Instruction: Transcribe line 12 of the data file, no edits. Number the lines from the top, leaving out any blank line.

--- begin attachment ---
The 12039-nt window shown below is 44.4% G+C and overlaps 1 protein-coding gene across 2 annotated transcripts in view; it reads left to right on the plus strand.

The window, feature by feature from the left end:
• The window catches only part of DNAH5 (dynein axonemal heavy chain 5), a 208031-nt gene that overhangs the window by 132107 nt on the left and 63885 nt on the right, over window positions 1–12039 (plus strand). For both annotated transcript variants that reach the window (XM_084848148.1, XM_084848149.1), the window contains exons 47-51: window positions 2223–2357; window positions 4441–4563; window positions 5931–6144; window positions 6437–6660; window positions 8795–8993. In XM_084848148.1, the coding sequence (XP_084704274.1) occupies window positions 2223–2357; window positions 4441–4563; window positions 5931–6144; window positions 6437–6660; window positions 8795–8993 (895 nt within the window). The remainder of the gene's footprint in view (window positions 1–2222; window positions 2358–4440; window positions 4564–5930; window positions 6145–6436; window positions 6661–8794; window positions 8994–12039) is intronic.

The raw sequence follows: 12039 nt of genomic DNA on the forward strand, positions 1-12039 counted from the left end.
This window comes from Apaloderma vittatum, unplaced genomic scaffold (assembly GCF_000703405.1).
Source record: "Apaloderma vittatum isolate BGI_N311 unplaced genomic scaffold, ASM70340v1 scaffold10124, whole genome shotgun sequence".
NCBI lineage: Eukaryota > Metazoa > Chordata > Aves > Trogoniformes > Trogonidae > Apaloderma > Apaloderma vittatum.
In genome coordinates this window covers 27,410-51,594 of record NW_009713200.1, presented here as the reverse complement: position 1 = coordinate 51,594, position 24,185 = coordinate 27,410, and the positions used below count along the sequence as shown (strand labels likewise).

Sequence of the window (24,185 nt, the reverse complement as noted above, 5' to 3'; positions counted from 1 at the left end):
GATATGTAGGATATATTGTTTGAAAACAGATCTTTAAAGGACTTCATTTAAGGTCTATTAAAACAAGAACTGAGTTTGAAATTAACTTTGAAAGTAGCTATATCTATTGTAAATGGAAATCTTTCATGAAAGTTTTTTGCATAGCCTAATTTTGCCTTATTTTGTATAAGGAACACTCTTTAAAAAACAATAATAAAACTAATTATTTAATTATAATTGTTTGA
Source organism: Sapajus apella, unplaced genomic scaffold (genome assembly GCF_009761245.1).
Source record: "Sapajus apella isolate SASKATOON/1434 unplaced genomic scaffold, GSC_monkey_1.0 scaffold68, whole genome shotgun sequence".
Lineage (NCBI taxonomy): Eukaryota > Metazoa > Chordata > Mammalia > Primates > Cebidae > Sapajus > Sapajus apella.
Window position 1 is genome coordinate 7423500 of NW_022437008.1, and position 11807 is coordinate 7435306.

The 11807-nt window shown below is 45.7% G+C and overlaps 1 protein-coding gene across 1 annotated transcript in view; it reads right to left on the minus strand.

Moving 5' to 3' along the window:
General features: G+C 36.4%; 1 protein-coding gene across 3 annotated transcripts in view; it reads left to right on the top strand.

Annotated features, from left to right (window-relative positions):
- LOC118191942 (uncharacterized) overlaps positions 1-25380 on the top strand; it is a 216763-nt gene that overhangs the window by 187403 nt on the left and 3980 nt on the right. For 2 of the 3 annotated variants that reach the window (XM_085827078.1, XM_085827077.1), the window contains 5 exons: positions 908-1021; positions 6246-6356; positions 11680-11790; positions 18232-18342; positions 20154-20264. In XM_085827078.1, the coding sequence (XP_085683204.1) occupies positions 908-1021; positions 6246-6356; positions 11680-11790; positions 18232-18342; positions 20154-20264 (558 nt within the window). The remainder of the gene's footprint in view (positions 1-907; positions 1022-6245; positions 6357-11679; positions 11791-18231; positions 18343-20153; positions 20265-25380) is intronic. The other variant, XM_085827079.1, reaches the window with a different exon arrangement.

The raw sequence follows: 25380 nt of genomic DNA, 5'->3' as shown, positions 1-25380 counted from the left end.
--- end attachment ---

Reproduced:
Source record: "Sapajus apella isolate SASKATOON/1434 unplaced genomic scaffold, GSC_monkey_1.0 scaffold68, whole genome shotgun sequence".